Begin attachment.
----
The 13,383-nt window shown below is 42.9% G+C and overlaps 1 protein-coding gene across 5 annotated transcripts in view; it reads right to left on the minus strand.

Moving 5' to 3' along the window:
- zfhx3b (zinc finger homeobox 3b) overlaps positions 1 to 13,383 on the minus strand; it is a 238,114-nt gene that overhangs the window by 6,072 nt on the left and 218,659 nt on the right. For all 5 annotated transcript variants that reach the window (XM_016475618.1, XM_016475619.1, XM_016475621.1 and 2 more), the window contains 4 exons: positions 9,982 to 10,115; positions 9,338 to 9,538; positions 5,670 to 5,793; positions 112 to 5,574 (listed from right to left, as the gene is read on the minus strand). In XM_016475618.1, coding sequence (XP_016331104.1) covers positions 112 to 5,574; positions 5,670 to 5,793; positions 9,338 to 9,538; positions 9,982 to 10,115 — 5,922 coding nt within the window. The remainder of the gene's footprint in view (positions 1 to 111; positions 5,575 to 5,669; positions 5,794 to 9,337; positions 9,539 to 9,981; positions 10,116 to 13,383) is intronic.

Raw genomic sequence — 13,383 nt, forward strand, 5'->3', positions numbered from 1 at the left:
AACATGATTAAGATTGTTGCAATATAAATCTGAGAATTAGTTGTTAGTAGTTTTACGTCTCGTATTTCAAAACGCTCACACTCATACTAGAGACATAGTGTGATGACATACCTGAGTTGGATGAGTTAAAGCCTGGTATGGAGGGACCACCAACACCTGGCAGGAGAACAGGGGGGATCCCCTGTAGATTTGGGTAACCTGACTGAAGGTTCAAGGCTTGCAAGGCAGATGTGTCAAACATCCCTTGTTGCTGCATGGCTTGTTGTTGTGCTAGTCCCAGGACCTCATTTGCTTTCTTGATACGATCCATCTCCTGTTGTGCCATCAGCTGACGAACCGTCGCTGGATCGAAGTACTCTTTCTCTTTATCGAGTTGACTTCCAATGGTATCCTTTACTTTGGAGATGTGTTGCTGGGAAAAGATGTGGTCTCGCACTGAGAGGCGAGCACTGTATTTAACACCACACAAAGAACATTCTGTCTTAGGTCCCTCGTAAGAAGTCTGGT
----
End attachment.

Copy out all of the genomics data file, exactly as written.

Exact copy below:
The 13,383-nt window shown below is 42.9% G+C and overlaps 1 protein-coding gene across 5 annotated transcripts in view; it reads right to left on the minus strand.

Moving 5' to 3' along the window:
- zfhx3b (zinc finger homeobox 3b) overlaps positions 1 to 13,383 on the minus strand; it is a 238,114-nt gene that overhangs the window by 6,072 nt on the left and 218,659 nt on the right. For all 5 annotated transcript variants that reach the window (XM_016475618.1, XM_016475619.1, XM_016475621.1 and 2 more), the window contains 4 exons: positions 9,982 to 10,115; positions 9,338 to 9,538; positions 5,670 to 5,793; positions 112 to 5,574 (listed from right to left, as the gene is read on the minus strand). In XM_016475618.1, coding sequence (XP_016331104.1) covers positions 112 to 5,574; positions 5,670 to 5,793; positions 9,338 to 9,538; positions 9,982 to 10,115 — 5,922 coding nt within the window. The remainder of the gene's footprint in view (positions 1 to 111; positions 5,575 to 5,669; positions 5,794 to 9,337; positions 9,539 to 9,981; positions 10,116 to 13,383) is intronic.

Raw genomic sequence — 13,383 nt, forward strand, 5'->3', positions numbered from 1 at the left:
AACATGATTAAGATTGTTGCAATATAAATCTGAGAATTAGTTGTTAGTAGTTTTACGTCTCGTATTTCAAAACGCTCACACTCATACTAGAGACATAGTGTGATGACATACCTGAGTTGGATGAGTTAAAGCCTGGTATGGAGGGACCACCAACACCTGGCAGGAGAACAGGGGGGATCCCCTGTAGATTTGGGTAACCTGACTGAAGGTTCAAGGCTTGCAAGGCAGATGTGTCAAACATCCCTTGTTGCTGCATGGCTTGTTGTTGTGCTAGTCCCAGGACCTCATTTGCTTTCTTGATACGATCCATCTCCTGTTGTGCCATCAGCTGACGAACCGTCGCTGGATCGAAGTACTCTTTCTCTTTATCGAGTTGACTTCCAATGGTATCCTTTACTTTGGAGATGTGTTGCTGGGAAAAGATGTGGTCTCGCACTGAGAGGCGAGCACTGTATTTAACACCACACAAAGAACATTCTGTCTTAGGTCCCTCGTAAGAAGTCTGGT